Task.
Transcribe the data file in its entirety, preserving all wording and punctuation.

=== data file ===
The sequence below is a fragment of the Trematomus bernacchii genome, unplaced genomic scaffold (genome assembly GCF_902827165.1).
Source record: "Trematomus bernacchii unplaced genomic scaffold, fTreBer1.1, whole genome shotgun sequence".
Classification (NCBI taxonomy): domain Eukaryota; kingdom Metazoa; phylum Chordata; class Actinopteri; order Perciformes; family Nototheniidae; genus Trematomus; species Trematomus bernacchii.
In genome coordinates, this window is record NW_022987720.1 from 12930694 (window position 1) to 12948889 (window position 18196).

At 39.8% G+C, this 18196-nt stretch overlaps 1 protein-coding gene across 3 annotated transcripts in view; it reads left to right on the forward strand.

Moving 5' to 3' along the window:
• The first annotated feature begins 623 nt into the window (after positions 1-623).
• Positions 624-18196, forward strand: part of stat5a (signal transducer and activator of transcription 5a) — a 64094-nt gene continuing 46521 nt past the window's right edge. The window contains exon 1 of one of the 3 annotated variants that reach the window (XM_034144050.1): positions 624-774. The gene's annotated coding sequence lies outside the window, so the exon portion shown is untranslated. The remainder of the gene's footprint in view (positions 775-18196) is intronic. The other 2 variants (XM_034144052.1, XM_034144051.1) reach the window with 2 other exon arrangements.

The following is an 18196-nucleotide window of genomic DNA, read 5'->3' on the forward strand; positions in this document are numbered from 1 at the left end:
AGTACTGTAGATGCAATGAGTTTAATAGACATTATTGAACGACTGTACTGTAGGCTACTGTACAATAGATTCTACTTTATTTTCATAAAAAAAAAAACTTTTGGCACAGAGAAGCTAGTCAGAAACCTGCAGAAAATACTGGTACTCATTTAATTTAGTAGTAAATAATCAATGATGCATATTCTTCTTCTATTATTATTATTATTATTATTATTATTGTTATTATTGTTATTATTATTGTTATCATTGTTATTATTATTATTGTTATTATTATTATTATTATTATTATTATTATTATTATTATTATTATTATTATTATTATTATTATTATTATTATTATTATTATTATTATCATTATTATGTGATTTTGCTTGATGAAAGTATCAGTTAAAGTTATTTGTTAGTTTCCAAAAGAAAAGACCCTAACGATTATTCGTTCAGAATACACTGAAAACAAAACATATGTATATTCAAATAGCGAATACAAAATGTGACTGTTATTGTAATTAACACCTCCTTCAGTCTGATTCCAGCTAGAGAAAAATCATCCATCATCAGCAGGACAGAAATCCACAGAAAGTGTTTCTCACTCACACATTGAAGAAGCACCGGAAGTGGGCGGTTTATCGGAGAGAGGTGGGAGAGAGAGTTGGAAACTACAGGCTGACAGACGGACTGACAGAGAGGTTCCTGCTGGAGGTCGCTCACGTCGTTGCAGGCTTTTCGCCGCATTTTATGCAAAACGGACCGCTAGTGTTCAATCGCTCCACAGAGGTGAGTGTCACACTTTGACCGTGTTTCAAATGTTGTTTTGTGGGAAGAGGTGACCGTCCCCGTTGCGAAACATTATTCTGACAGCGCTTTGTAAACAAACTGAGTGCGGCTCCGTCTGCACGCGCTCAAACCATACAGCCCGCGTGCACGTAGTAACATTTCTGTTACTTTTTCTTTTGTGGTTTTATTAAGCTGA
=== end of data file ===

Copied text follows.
The sequence below is a fragment of the Trematomus bernacchii genome, unplaced genomic scaffold (genome assembly GCF_902827165.1).
Source record: "Trematomus bernacchii unplaced genomic scaffold, fTreBer1.1, whole genome shotgun sequence".
Classification (NCBI taxonomy): domain Eukaryota; kingdom Metazoa; phylum Chordata; class Actinopteri; order Perciformes; family Nototheniidae; genus Trematomus; species Trematomus bernacchii.
In genome coordinates, this window is record NW_022987720.1 from 12930694 (window position 1) to 12948889 (window position 18196).

At 39.8% G+C, this 18196-nt stretch overlaps 1 protein-coding gene across 3 annotated transcripts in view; it reads left to right on the forward strand.

Moving 5' to 3' along the window:
• The first annotated feature begins 623 nt into the window (after positions 1-623).
• Positions 624-18196, forward strand: part of stat5a (signal transducer and activator of transcription 5a) — a 64094-nt gene continuing 46521 nt past the window's right edge. The window contains exon 1 of one of the 3 annotated variants that reach the window (XM_034144050.1): positions 624-774. The gene's annotated coding sequence lies outside the window, so the exon portion shown is untranslated. The remainder of the gene's footprint in view (positions 775-18196) is intronic. The other 2 variants (XM_034144052.1, XM_034144051.1) reach the window with 2 other exon arrangements.

The following is an 18196-nucleotide window of genomic DNA, read 5'->3' on the forward strand; positions in this document are numbered from 1 at the left end:
AGTACTGTAGATGCAATGAGTTTAATAGACATTATTGAACGACTGTACTGTAGGCTACTGTACAATAGATTCTACTTTATTTTCATAAAAAAAAAAACTTTTGGCACAGAGAAGCTAGTCAGAAACCTGCAGAAAATACTGGTACTCATTTAATTTAGTAGTAAATAATCAATGATGCATATTCTTCTTCTATTATTATTATTATTATTATTATTATTGTTATTATTGTTATTATTATTGTTATCATTGTTATTATTATTATTGTTATTATTATTATTATTATTATTATTATTATTATTATTATTATTATTATTATTATTATTATTATTATTATTATTATTATTATTATTATCATTATTATGTGATTTTGCTTGATGAAAGTATCAGTTAAAGTTATTTGTTAGTTTCCAAAAGAAAAGACCCTAACGATTATTCGTTCAGAATACACTGAAAACAAAACATATGTATATTCAAATAGCGAATACAAAATGTGACTGTTATTGTAATTAACACCTCCTTCAGTCTGATTCCAGCTAGAGAAAAATCATCCATCATCAGCAGGACAGAAATCCACAGAAAGTGTTTCTCACTCACACATTGAAGAAGCACCGGAAGTGGGCGGTTTATCGGAGAGAGGTGGGAGAGAGAGTTGGAAACTACAGGCTGACAGACGGACTGACAGAGAGGTTCCTGCTGGAGGTCGCTCACGTCGTTGCAGGCTTTTCGCCGCATTTTATGCAAAACGGACCGCTAGTGTTCAATCGCTCCACAGAGGTGAGTGTCACACTTTGACCGTGTTTCAAATGTTGTTTTGTGGGAAGAGGTGACCGTCCCCGTTGCGAAACATTATTCTGACAGCGCTTTGTAAACAAACTGAGTGCGGCTCCGTCTGCACGCGCTCAAACCATACAGCCCGCGTGCACGTAGTAACATTTCTGTTACTTTTTCTTTTGTGGTTTTATTAAGCTGA